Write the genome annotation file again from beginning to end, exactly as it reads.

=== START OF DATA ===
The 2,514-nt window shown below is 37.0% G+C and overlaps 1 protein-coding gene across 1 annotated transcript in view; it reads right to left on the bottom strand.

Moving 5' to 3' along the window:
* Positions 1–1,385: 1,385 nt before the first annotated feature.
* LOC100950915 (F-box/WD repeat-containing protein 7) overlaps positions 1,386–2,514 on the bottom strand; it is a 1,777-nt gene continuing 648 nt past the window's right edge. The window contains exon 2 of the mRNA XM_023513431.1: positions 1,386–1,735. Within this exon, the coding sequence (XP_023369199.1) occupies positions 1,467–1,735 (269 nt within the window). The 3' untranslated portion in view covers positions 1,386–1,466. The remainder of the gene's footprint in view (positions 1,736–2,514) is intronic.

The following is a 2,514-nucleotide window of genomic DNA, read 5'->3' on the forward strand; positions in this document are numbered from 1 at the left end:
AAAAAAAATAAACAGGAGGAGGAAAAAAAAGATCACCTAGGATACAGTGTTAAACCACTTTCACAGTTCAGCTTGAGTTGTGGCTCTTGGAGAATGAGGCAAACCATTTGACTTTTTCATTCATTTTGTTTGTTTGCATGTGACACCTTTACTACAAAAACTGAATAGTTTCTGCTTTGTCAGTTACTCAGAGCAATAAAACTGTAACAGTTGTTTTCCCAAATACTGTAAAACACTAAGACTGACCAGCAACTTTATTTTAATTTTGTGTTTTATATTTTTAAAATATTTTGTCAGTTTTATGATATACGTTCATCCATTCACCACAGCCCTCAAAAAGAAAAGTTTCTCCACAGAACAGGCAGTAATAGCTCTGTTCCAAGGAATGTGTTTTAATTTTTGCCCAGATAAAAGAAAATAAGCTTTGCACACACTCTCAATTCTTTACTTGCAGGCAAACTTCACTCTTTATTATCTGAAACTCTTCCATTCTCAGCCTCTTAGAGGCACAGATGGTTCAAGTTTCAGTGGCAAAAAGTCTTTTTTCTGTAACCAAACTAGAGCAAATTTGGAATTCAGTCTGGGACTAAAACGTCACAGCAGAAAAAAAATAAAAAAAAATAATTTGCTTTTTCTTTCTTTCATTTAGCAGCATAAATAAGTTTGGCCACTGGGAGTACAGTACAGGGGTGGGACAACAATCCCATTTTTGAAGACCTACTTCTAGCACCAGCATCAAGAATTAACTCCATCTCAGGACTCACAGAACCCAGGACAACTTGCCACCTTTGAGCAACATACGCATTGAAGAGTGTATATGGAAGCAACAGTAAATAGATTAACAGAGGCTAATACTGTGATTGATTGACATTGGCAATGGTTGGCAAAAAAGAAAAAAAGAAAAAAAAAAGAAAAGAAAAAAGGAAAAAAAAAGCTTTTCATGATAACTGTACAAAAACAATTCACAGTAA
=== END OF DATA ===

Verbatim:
The 2,514-nt window shown below is 37.0% G+C and overlaps 1 protein-coding gene across 1 annotated transcript in view; it reads right to left on the bottom strand.

Moving 5' to 3' along the window:
* Positions 1–1,385: 1,385 nt before the first annotated feature.
* LOC100950915 (F-box/WD repeat-containing protein 7) overlaps positions 1,386–2,514 on the bottom strand; it is a 1,777-nt gene continuing 648 nt past the window's right edge. The window contains exon 2 of the mRNA XM_023513431.1: positions 1,386–1,735. Within this exon, the coding sequence (XP_023369199.1) occupies positions 1,467–1,735 (269 nt within the window). The 3' untranslated portion in view covers positions 1,386–1,466. The remainder of the gene's footprint in view (positions 1,736–2,514) is intronic.

The following is a 2,514-nucleotide window of genomic DNA, read 5'->3' on the forward strand; positions in this document are numbered from 1 at the left end:
AAAAAAAATAAACAGGAGGAGGAAAAAAAAGATCACCTAGGATACAGTGTTAAACCACTTTCACAGTTCAGCTTGAGTTGTGGCTCTTGGAGAATGAGGCAAACCATTTGACTTTTTCATTCATTTTGTTTGTTTGCATGTGACACCTTTACTACAAAAACTGAATAGTTTCTGCTTTGTCAGTTACTCAGAGCAATAAAACTGTAACAGTTGTTTTCCCAAATACTGTAAAACACTAAGACTGACCAGCAACTTTATTTTAATTTTGTGTTTTATATTTTTAAAATATTTTGTCAGTTTTATGATATACGTTCATCCATTCACCACAGCCCTCAAAAAGAAAAGTTTCTCCACAGAACAGGCAGTAATAGCTCTGTTCCAAGGAATGTGTTTTAATTTTTGCCCAGATAAAAGAAAATAAGCTTTGCACACACTCTCAATTCTTTACTTGCAGGCAAACTTCACTCTTTATTATCTGAAACTCTTCCATTCTCAGCCTCTTAGAGGCACAGATGGTTCAAGTTTCAGTGGCAAAAAGTCTTTTTTCTGTAACCAAACTAGAGCAAATTTGGAATTCAGTCTGGGACTAAAACGTCACAGCAGAAAAAAAATAAAAAAAAATAATTTGCTTTTTCTTTCTTTCATTTAGCAGCATAAATAAGTTTGGCCACTGGGAGTACAGTACAGGGGTGGGACAACAATCCCATTTTTGAAGACCTACTTCTAGCACCAGCATCAAGAATTAACTCCATCTCAGGACTCACAGAACCCAGGACAACTTGCCACCTTTGAGCAACATACGCATTGAAGAGTGTATATGGAAGCAACAGTAAATAGATTAACAGAGGCTAATACTGTGATTGATTGACATTGGCAATGGTTGGCAAAAAAGAAAAAAAGAAAAAAAAAAGAAAAGAAAAAAGGAAAAAAAAAGCTTTTCATGATAACTGTACAAAAACAATTCACAGTAA